Catwoman smiled uncomfortably. “I just have one of those faces.” She held out her hand. “Call me Catwoman.”

Zatanna shook her hand. “Zatanna Zatara.”

Batman’s neck twitched. It was subtle, but Catwoman noticed. “Zatanna, lovely to meet you. This is Batman.”

“Wow. I thought the papers said you were a cannibal."

"He's not."

"Wouldn't make tonight any worse. Put ’er there.” She reached out to shake but Batman just nodded. Zatanna lowered her hand. “Right, um, charmed.”

Batman said, “We’re here to bring you to safety. I’m sure tonight has been disorienting, but we don’t have time for questions. Are you hurt?

“Isn’t that a question?”

Catwoman snickered. Zatanna gestured at herself, “Your gal already took the nickel tour. Clean bill of health.”

Good.” Batman leaned against the barricade and pushed it over. “We need to secure the other officer then find a way out of here.

“I’m afraid that’s impossible.”

Batman, Catwoman and Zatanna turned to the side of the room and saw an older man in a fine old suit standing beside a fireplace.

He continued, “The other gentleman is long gone, and you will never leave this place on your own.”

Catwoman saw Batman’s neck twitch again, harder, but Zatanna flew into a rage. She shook her fists and shouted at the man, “What are you?” Her voice cracked with hysterics. “What happened to my dad?”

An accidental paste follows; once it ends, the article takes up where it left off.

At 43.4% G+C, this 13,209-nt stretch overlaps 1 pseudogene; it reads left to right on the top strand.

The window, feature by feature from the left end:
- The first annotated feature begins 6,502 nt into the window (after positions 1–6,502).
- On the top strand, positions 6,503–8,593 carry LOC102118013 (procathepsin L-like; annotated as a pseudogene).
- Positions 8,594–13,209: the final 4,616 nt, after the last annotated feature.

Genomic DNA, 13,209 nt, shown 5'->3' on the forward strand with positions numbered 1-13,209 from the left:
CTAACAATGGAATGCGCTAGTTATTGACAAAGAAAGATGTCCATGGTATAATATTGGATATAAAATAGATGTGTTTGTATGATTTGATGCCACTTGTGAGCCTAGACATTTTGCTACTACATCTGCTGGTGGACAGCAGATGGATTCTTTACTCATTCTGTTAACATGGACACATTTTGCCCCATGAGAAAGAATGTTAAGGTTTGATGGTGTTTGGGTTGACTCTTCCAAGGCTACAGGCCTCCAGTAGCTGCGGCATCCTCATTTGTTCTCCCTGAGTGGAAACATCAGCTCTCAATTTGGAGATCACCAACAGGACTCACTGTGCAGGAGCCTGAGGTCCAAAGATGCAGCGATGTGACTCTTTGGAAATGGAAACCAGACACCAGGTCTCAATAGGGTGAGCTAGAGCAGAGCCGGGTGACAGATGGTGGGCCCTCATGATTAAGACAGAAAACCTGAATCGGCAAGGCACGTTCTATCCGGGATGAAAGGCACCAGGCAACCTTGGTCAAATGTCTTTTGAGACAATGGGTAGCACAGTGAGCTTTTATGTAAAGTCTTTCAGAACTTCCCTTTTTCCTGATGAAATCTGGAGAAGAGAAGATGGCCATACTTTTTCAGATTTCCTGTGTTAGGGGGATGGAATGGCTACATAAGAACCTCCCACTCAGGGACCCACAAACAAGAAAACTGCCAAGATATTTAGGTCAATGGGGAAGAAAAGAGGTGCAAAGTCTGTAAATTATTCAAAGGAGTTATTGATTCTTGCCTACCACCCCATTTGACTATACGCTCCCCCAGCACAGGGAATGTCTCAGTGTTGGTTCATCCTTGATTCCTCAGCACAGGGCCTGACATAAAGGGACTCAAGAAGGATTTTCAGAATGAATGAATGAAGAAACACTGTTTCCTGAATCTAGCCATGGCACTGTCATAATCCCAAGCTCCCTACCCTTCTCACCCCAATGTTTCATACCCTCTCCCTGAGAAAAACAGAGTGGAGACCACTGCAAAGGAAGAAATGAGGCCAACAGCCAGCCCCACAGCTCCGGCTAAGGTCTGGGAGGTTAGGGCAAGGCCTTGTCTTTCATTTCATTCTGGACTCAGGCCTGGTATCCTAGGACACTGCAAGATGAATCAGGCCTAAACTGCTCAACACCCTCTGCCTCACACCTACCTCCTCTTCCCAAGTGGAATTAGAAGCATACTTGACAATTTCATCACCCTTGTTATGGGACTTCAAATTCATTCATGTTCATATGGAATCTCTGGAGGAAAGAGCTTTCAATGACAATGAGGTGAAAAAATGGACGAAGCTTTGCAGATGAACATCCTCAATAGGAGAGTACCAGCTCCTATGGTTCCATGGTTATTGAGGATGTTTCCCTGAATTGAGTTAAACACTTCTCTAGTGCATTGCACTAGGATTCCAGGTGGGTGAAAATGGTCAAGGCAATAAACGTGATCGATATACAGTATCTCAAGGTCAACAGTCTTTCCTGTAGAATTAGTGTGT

The man seemed unmoved by her fury until his head bent with a mild melancholy. He waited until she said all she could then answered, “Mistress, I am and shall ever be your servant.” Three surviving chairs flew to circle the fireplace. “Sit if you wish. You are in no danger here.”

Catwoman nudged Batman and whispered, “Looks like we have time for questions.”
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Re: Batman 1939: Three's Company

Post by LadyTevar »

Doesn't want recognized as "john" so he's changed his voice.
Yeah Bruce, that'll work....
Nitram, slightly high on cough syrup: Do you know you're beautiful?
Me: Nope, that's why I have you around to tell me.
Nitram: You -are- beautiful. Anyone tries to tell you otherwise kill them.

"A life is like a garden. Perfect moments can be had, but not preserved, except in memory. LLAP" -- Leonard Nimoy, last Tweet
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Re: Batman 1939: Three's Company

Post by Batman »

Seems to have worked for three quarters of a century...
'Next time I let Superman take charge, just hit me. Real hard.'
'You're a princess from a society of immortal warriors. I'm a rich kid with issues. Lots of issues.'
'No. No dating for the Batman. It might cut into your brooding time.'
'Tactically we have multiple objectives. So we need to split into teams.'-'Dibs on the Amazon!'
'Hey, we both have a Martian's phone number on our speed dial. I think I deserve the benefit of the doubt.'
'You know, for a guy with like 50 different kinds of vision, you sure are blind.'
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Re: Batman 1939: Three's Company

Post by Stewart M »

The curious thing is Selina has almost never heard his default voice...